Laurie Byro’s The Bird Artists

Thanks to Pascale Petit, I’ve been introduced to Laurie Byro’s
The Bird Artists
   
   
Jane Eyre’s Daughter
Laurie Byro
  
I kept thinking I was Jane Eyre’s daughter.
I suspected my mother really wanted a son.
 
Fascinated with attics I foraged through chests
with breakable locks filled with baptism gowns,
 
sniffed among moth-balls for matchboxes
from exotic pool halls, hints of adoption papers.
 
I kept thinking I was Jane Eyre’s daughter, trying
to find myself in the travel section of the library
 
searching for a honeymoon in Katmandu.
St John bristled when I wanted our first dance
 
to be to the tune of Sexual Healing. Every one
broke off the engagement before the tickets’
 
non-refundable fee kicked in. I kept thinking
I was Jane Eyre’s daughter. Weddings
 
were unpleasant since I would rush in late,
panting “I object” for the sheer joy of seeing
 
horrified expressions, maids tearfully ringing
hands and not bells. Today as I left another
 
thwarted nuptial, four fine blackbirds watched me
from the wires which connected my rubber ball
 
heart to my deeply anticipated “his”. My mother,
Aunt Reed, dear crazy Bertha, and daddy
 
in his mourning coat: the grim four posed perfectly
still like chessmen while I crossed my bosom
 
which throbbed like the July sun and waited
with little patience for mother to play her next card.
 
 
from The Bird Artists.

10 thoughts on “Laurie Byro’s The Bird Artists

  1. Laurie Byro

    thanks very much Michelle, I had so much fun writing this one. Someone asked me my favorite book or character and then said “so, write a poem about it.”

    And looking forward to reading your Bertha poem.

    Peace
    Laurie

  2. Barbara S

    I liked this a lot, since I had to study Jane Eyre and Wide Sargasso Sea not that long ago. The repeated line works and all the figures, and those four birds… it is spooky. Thanks Michelle and Laurie for the introduction.

  3. Pascale

    Thanks Michelle for posting this, I think it would be good if Laurie had a readership in the UK. I like her blend of the everyday with the mythic, and of course the birds!

    Px

  4. Susan Richardson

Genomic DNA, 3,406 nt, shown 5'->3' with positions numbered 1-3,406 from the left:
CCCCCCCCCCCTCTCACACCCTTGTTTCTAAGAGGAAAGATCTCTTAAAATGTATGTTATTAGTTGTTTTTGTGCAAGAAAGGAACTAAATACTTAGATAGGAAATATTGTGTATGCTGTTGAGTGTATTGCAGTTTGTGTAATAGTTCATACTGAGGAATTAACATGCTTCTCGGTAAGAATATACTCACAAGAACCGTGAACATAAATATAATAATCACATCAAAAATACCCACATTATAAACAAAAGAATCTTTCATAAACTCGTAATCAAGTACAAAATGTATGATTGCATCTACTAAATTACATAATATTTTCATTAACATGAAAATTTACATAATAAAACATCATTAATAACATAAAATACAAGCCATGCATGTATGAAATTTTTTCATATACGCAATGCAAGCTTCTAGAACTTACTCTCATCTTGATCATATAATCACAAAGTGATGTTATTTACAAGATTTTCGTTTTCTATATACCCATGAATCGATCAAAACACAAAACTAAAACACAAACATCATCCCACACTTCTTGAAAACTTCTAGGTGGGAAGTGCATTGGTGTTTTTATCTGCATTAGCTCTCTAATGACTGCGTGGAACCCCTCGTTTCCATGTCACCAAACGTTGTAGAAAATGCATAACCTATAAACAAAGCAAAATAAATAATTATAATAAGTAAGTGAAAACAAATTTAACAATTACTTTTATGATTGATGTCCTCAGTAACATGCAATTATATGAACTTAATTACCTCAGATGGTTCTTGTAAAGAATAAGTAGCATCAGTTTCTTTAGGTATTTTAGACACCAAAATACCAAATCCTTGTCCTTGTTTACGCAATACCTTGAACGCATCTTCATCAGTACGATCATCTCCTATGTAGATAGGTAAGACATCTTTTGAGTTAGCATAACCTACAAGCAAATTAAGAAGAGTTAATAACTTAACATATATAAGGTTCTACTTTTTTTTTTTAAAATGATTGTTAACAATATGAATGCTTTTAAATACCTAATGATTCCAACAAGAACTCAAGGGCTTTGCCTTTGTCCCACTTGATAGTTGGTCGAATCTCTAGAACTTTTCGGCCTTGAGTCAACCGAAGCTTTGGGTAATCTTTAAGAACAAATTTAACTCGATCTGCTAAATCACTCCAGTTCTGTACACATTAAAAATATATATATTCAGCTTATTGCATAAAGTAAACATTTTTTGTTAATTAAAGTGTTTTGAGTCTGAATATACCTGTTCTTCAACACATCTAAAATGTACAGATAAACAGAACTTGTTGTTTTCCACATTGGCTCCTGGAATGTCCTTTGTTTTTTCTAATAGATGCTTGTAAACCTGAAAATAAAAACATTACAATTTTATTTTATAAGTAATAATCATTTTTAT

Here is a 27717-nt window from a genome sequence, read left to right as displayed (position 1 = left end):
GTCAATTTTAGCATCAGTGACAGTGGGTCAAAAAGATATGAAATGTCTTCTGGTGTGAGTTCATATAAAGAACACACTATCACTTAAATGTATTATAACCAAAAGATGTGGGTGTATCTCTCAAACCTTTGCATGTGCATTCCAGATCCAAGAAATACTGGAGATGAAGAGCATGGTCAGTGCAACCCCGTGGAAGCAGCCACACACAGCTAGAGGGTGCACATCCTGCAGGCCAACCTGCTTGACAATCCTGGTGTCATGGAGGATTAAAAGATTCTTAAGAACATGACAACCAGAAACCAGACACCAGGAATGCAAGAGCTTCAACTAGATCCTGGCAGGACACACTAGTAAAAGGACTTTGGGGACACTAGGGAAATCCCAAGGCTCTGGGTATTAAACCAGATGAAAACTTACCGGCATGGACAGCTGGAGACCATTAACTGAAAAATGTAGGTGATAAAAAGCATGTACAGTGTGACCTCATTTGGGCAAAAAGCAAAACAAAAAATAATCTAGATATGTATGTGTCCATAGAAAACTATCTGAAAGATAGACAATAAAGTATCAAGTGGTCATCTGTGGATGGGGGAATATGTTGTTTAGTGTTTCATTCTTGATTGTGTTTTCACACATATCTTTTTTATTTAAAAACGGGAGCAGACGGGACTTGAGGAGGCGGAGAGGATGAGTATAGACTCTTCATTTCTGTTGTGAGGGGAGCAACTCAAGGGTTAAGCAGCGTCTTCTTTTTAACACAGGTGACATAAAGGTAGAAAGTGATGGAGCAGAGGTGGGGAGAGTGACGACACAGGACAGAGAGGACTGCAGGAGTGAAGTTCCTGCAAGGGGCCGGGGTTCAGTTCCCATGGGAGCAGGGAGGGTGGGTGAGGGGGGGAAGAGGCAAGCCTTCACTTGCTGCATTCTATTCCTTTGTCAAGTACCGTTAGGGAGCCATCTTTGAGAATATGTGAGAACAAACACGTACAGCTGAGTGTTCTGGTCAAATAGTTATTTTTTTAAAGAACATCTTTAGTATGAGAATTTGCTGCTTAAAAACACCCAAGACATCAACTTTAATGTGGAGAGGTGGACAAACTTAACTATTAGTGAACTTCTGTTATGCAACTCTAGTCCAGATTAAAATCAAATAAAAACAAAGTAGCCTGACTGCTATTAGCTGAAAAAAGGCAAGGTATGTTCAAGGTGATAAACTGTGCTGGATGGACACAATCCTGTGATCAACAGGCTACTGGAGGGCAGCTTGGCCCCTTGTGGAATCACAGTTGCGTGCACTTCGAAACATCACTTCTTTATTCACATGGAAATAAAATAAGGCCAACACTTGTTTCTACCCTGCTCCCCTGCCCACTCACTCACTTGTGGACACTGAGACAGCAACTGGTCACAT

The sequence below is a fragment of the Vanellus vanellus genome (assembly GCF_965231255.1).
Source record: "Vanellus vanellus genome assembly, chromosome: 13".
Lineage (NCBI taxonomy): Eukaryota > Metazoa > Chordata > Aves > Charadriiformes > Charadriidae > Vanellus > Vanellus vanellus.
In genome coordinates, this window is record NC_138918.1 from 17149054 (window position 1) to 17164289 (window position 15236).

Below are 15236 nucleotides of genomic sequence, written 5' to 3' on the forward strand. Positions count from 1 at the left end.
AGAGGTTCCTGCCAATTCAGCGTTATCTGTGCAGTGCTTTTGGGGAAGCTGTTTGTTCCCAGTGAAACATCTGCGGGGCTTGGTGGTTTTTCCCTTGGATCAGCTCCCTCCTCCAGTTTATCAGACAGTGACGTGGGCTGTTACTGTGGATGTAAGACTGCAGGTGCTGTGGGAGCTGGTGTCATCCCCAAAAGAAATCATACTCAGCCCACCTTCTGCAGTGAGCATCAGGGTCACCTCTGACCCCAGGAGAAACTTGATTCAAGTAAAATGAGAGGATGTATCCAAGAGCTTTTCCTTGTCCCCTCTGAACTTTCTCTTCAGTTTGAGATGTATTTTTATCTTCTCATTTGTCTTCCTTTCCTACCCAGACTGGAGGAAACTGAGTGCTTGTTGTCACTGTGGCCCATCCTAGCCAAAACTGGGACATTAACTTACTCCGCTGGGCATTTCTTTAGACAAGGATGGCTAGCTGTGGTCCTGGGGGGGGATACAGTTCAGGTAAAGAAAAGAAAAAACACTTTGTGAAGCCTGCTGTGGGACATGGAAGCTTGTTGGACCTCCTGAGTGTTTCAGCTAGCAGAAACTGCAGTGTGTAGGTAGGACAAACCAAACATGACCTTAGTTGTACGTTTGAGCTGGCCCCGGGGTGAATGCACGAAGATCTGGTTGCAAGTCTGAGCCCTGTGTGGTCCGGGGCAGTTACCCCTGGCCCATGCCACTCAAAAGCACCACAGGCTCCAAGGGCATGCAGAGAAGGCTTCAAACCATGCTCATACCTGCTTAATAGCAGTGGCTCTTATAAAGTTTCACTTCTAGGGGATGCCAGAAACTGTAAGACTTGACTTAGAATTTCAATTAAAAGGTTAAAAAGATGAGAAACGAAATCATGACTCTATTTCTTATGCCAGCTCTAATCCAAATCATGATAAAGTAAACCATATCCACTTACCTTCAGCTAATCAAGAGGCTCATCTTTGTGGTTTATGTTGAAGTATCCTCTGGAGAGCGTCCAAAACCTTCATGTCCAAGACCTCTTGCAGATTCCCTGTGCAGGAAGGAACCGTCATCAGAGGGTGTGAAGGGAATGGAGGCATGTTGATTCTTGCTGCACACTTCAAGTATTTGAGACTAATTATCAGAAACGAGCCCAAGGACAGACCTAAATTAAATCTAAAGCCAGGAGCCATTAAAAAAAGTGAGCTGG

Thanks for sharing this, Michelle – I definitely want to read more!

  5. Laurie Byro

    hello all, too many to comment on, very pleased. Wish I could take a class with Pascale and get to visit Lia among others. Dale, Jo, Barbara, Julie, Susan and dear Pascale:

    I am such a cousin of Jolly Olde, I really am ill-suited to my own country. I am reading Austin all summer, I must admit that I just couldn’t READ it until I watched it first, it’s a different culture made common by language, don’t know who made that quote, but tis true. I’ve always identified with Jane Eyre, poor, obscure, plain and little–
    so I really had fun with this one. A friend poet thought this could be so much more, he objects when I have “fun” writing, another tells me
    I look at my scribbling as a form of self punishment.

    I appreciate you reaching and enjoying my poem. One day I SHALL be back in London (and Scotland where I’ve lived in a former life–as Mary Queen of Scots, don’t you know?)
    and we shall all hang out together and go dancing and have FUN, like girls who just wanna, like Cindi who knows as does Jane Eyre how to have a good time, despite it all.

    Peace
    Laurie

  6. Shirley Walkowicz

    I REALLY LOVED YOUR POEM AT THE 30TH ANNIVERSARY OF THE POETRY CENTER ON SATURDAY, LAURIE. WHILE LISTENING TO YOURS AS WELL AS OTHERS, I HAD A “THIRST” FOR MORE DETAILS FROM EACH POET. I WASN’T AWARE THAT I WAS “RUBBING ELBOWS’ WITH THE “BLUE BOOK OF ‘ELITE ESTABLISHED POETS'” UNTIL AFTER MARIA STARTED CALLING EACH POETS NAME AND INVITED THEM TO READ ONE OF THEIR POEMS.
    I LEARNED ALOT FROM THEM AS WELL. EACH ONE OF THEM HAD THEIR OWN STYLE. EACH ONE OF THEM HAD THEIR OWN “SPECIAL” WAY OF PRESENTING THEIR POEM. THEIR PITCH & MODULATION, THEIR “BODY LANGUAGE”. SOME POEMS MADE ME LAUGH, OTHERS MADE ME THINK, WHILE SOME MADE ME [almost] CRY.
    BACK IN MY “ACCIDEMICAL DAYS” [?] I WAS TAUGHT THAT EVERY 2ND LINE HAD TO RHYME WITH THE LAST WORD OF THE FIRST SENTENCE. SATURDAY I LEARNED THAT’S NOT ALWAYS TRUE. SOME POEMS CAN BE STORIES, WHETHER TRUE OR NOT. OTHERS CAN BE FANTASIES, WHILE OTHERS CAN BE ABOUT EVERYDAY LIFE [OR, THE MUNDANE].

    [I just had an idea: Why not ask “our little poetry group” to write their own poems [self created, original] and bring it to the [first] meeting of our Poetry Club when we start up again, in September. A good idea?]

    I LEARNED A LOT FROM THOSE POETS ON SATURDAY. I HOPE I HAVE THE OPPORTUNITY TO ATEND MORE OFTHOSE MEETINGS. THAT WAS VERY “ENRICHING” FOR/TO ME. I THOROUGHLY ENJOYED IT VERY MUCH!

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